Thursday, 9 February 2012

Linux Boot Process

The six stages of linux boot process

1. BIOS          Basic Input/Output System executes MBR
2. MBR           Master Boot Record executes GRUB
3. GRUB        Grand Unified Bootloader executes Kernel
4. Kernel         Kernel executes /sbin/init
5. Init              Init executes runlevel programs
6. Runlevel      Runlevel programs are executed from  /etc/rc.d/rc*.d/

1. BIOS 

           When the PC is powered up, the BIOS is the first program that runs which is stored in flash memory on the motherboard. The BIOS contains the following parts:

POST (Power On Self Test): The principal duties of the main BIOS during POST are as follows:
Verify CPU registers, verify the integrity of the BIOS code itself, verify some basic components like DMA, timer, interrupt controller, find, size, and verify system main memory, initialize BIOS, discover, initialize, and catalog all system buses and devices, pass control to other specialized BIOSes (if and when required), provide a user interface for system's configuration, identify, organize, and select which devices are available for booting construct whatever system environment that is required by the target operating system.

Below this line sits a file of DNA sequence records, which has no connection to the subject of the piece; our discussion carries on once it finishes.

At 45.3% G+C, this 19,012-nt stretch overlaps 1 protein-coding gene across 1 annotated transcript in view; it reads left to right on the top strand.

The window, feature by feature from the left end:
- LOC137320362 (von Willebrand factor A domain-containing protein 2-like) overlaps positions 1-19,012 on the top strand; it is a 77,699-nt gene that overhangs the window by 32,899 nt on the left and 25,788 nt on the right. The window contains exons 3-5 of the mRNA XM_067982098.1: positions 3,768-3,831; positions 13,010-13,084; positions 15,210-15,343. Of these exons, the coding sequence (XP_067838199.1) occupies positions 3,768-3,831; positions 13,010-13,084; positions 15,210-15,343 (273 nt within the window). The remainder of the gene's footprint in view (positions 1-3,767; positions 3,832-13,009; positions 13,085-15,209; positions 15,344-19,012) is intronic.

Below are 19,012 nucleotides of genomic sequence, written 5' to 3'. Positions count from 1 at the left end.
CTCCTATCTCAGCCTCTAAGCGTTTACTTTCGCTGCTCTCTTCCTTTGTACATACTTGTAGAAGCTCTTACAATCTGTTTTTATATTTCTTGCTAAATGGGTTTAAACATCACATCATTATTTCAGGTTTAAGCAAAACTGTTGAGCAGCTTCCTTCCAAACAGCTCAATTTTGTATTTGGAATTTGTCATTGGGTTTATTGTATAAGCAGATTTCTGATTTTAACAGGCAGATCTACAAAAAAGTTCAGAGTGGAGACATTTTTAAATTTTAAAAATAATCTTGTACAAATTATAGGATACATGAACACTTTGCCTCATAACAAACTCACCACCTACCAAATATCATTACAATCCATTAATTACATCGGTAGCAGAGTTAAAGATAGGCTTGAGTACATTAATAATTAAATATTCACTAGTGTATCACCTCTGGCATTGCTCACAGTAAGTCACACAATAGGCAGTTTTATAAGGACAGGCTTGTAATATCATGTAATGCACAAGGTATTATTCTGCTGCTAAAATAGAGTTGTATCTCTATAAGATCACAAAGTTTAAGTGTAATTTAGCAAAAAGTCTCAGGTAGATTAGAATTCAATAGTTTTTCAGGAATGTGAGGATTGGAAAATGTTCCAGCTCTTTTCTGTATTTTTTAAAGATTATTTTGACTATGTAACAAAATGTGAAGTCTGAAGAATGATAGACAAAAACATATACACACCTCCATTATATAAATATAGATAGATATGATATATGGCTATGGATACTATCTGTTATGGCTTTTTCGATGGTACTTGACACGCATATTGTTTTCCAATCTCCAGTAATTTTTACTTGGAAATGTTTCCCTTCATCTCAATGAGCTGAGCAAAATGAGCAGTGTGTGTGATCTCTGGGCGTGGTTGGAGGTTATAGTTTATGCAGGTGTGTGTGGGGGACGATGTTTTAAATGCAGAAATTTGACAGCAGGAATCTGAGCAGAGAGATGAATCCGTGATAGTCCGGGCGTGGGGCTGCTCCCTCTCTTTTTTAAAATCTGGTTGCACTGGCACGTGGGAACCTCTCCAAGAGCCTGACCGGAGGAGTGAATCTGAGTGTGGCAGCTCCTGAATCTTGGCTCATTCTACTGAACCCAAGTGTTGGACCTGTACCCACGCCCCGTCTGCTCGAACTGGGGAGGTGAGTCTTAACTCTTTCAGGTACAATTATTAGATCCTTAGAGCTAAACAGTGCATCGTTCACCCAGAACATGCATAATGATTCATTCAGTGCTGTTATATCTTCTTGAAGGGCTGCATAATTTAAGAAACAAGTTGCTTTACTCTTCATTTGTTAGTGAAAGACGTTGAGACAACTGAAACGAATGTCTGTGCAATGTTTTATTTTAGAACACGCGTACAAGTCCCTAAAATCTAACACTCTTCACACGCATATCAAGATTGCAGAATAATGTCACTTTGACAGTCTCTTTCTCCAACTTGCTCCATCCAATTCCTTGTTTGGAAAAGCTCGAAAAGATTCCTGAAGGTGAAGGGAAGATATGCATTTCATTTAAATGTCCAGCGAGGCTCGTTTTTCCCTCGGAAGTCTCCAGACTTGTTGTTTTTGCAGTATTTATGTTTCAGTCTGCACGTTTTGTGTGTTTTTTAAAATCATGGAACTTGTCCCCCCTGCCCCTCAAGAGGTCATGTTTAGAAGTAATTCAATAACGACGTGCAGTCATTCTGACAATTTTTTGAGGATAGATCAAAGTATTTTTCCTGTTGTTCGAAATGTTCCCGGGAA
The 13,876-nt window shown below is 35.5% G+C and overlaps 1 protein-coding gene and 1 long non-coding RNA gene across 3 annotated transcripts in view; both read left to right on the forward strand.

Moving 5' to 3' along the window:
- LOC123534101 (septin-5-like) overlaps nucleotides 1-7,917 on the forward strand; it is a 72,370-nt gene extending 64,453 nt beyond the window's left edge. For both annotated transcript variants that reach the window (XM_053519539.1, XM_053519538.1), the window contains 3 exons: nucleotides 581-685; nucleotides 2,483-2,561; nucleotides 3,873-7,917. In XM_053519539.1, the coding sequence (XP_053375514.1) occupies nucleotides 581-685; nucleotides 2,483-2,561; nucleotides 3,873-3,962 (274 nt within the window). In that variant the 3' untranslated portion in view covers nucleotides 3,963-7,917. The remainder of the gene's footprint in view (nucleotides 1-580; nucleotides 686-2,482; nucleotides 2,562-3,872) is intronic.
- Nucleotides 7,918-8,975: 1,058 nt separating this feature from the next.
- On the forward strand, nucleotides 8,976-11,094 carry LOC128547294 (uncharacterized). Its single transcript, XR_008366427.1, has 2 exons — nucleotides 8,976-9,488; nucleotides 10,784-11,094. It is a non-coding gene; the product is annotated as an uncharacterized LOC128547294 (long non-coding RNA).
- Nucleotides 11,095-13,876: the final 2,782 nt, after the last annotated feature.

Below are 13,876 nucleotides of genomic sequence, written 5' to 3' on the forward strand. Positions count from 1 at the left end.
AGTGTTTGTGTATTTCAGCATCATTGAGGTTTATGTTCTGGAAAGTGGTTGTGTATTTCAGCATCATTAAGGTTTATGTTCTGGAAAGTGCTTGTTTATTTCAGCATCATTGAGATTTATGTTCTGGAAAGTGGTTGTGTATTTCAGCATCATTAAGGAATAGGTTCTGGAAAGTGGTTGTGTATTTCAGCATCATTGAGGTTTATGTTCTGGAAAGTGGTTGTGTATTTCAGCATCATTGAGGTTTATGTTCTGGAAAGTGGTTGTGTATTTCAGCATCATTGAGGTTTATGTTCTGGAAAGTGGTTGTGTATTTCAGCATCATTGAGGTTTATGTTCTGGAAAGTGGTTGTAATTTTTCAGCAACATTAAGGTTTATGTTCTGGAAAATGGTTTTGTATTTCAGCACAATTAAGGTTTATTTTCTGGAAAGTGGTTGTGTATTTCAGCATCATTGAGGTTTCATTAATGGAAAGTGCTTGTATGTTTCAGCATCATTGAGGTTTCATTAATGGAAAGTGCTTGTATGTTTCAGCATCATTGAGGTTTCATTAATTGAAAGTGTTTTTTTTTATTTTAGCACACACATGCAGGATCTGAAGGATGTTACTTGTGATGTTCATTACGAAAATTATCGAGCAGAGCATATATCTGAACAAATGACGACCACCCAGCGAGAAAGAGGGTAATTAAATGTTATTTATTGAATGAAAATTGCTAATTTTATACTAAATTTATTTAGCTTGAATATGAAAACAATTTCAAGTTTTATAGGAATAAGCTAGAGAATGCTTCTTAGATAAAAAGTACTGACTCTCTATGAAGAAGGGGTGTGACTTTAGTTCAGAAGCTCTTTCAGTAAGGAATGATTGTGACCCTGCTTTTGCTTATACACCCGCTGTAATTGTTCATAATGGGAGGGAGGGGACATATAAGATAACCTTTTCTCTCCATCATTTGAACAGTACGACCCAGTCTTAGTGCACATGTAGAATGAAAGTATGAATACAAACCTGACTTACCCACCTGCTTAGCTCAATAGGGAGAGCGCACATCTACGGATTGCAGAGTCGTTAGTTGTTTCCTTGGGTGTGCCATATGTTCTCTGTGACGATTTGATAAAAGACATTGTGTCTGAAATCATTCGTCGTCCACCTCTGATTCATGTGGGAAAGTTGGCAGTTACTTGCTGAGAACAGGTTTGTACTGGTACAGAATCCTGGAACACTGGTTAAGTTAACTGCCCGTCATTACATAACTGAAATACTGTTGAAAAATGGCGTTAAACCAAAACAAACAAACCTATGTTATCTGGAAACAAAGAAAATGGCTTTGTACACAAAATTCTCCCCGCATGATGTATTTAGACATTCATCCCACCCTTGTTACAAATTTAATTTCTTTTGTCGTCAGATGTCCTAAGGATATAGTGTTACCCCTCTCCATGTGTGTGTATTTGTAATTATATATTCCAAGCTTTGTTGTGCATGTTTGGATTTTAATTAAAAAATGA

The Setup Menu: That lets you set some parameters and lets you adjust the real time clock. Most modern BIOS versions let you set the boot order, the devices that BIOS checks for booting. These can be A (the first floppy disk), C (the first hard disk), CD-ROM and possibly other disks as well. The first device in the list will be tried first.

The boot sector loader: This loads the first 512-byte sector from the boot disk into RAM and jumps   to it.

The BIOS interrupts: These are simple device drivers that programs can use to access the screen, the keyboard and disks. Boot loaders rely on them, most operating systems do not (the Linux kernel does not use BIOS interrupts once it has been started). MSDOS does use BIOS interrupts.

2. MBR

           When a computer boots, the BIOS transfers control to the first boot device, which is hard disk.The first sector on a hard disk is called the Master Boot Record. The primary boot loader that resides in the MBR is a 512 byte image containing both program code and a small partition table. The first 446 bytes are the primary boot loader, which contains both executable code and error message text. The next 64 bytes are the partition table, which contains a record for each of four partitions (sixteen bytes each). The MBR ends with two bytes that are defined as the magic number (0xAA55). The magic number serves as a validation check of the MBR.